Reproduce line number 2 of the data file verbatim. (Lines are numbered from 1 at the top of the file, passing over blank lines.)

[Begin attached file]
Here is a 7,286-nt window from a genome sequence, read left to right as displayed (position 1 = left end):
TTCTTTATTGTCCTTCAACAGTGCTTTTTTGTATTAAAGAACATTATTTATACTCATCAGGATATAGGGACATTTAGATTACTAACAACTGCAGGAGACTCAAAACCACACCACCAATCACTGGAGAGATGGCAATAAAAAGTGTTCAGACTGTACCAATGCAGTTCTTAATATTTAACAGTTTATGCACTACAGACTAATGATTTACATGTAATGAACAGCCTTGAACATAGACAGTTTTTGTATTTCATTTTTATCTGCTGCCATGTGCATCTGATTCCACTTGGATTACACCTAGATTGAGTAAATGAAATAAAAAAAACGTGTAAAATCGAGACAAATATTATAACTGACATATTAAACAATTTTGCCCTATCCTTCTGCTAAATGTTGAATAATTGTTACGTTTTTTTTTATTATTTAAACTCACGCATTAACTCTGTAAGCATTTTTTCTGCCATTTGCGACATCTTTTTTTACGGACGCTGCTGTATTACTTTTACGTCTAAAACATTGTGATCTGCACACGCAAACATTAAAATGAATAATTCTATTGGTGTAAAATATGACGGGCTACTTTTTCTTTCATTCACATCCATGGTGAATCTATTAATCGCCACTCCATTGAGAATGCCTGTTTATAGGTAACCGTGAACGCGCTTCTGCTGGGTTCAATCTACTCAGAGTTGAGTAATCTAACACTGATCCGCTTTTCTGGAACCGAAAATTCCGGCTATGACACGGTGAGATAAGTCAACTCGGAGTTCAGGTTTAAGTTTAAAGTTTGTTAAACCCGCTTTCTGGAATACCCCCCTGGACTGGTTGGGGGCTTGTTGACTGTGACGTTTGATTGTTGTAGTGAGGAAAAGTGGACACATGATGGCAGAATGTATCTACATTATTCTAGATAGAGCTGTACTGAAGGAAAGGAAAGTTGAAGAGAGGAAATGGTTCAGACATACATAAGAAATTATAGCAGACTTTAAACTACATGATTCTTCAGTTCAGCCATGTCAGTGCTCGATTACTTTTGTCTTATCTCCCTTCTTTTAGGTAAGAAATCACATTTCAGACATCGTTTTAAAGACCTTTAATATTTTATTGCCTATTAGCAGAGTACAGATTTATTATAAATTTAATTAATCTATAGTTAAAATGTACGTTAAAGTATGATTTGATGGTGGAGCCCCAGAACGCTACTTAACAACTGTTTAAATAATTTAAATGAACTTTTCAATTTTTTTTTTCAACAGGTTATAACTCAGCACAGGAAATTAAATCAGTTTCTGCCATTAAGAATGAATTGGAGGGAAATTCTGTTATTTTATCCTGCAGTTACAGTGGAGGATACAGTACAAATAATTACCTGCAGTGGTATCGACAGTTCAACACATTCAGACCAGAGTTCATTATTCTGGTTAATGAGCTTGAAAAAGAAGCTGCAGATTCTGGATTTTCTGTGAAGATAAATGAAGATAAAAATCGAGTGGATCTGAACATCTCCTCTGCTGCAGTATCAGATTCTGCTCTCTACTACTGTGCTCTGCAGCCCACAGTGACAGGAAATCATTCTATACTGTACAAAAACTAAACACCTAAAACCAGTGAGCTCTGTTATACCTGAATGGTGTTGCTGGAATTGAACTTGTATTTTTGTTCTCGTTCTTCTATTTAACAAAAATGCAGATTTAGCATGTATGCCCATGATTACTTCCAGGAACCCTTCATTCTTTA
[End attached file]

TTCTTTATTGTCCTTCAACAGTGCTTTTTTGTATTAAAGAACATTATTTATACTCATCAGGATATAGGGACATTTAGATTACTAACAACTGCAGGAGACTCAAAACCACACCACCAATCACTGGAGAGATGGCAATAAAAAGTGTTCAGACTGTACCAATGCAGTTCTTAATATTTAACAGTTTATGCACTACAGACTAATGATTTACATGTAATGAACAGCCTTGAACATAGACAGTTTTTGTATTTCATTTTTATCTGCTGCCATGTGCATCTGATTCCACTTGGATTACACCTAGATTGAGTAAATGAAATAAAAAAAACGTGTAAAATCGAGACAAATATTATAACTGACATATTAAACAATTTTGCCCTATCCTTCTGCTAAATGTTGAATAATTGTTACGTTTTTTTTTATTATTTAAACTCACGCATTAACTCTGTAAGCATTTTTTCTGCCATTTGCGACATCTTTTTTTACGGACGCTGCTGTATTACTTTTACGTCTAAAACATTGTGATCTGCACACGCAAACATTAAAATGAATAATTCTATTGGTGTAAAATATGACGGGCTACTTTTTCTTTCATTCACATCCATGGTGAATCTATTAATCGCCACTCCATTGAGAATGCCTGTTTATAGGTAACCGTGAACGCGCTTCTGCTGGGTTCAATCTACTCAGAGTTGAGTAATCTAACACTGATCCGCTTTTCTGGAACCGAAAATTCCGGCTATGACACGGTGAGATAAGTCAACTCGGAGTTCAGGTTTAAGTTTAAAGTTTGTTAAACCCGCTTTCTGGAATACCCCCCTGGACTGGTTGGGGGCTTGTTGACTGTGACGTTTGATTGTTGTAGTGAGGAAAAGTGGACACATGATGGCAGAATGTATCTACATTATTCTAGATAGAGCTGTACTGAAGGAAAGGAAAGTTGAAGAGAGGAAATGGTTCAGACATACATAAGAAATTATAGCAGACTTTAAACTACATGATTCTTCAGTTCAGCCATGTCAGTGCTCGATTACTTTTGTCTTATCTCCCTTCTTTTAGGTAAGAAATCACATTTCAGACATCGTTTTAAAGACCTTTAATATTTTATTGCCTATTAGCAGAGTACAGATTTATTATAAATTTAATTAATCTATAGTTAAAATGTACGTTAAAGTATGATTTGATGGTGGAGCCCCAGAACGCTACTTAACAACTGTTTAAATAATTTAAATGAACTTTTCAATTTTTTTTTTCAACAGGTTATAACTCAGCACAGGAAATTAAATCAGTTTCTGCCATTAAGAATGAATTGGAGGGAAATTCTGTTATTTTATCCTGCAGTTACAGTGGAGGATACAGTACAAATAATTACCTGCAGTGGTATCGACAGTTCAACACATTCAGACCAGAGTTCATTATTCTGGTTAATGAGCTTGAAAAAGAAGCTGCAGATTCTGGATTTTCTGTGAAGATAAATGAAGATAAAAATCGAGTGGATCTGAACATCTCCTCTGCTGCAGTATCAGATTCTGCTCTCTACTACTGTGCTCTGCAGCCCACAGTGACAGGAAATCATTCTATACTGTACAAAAACTAAACACCTAAAACCAGTGAGCTCTGTTATACCTGAATGGTGTTGCTGGAATTGAACTTGTATTTTTGTTCTCGTTCTTCTATTTAACAAAAATGCAGATTTAGCATGTATGCCCATGATTACTTCCAGGAACCCTTCATTCTTTA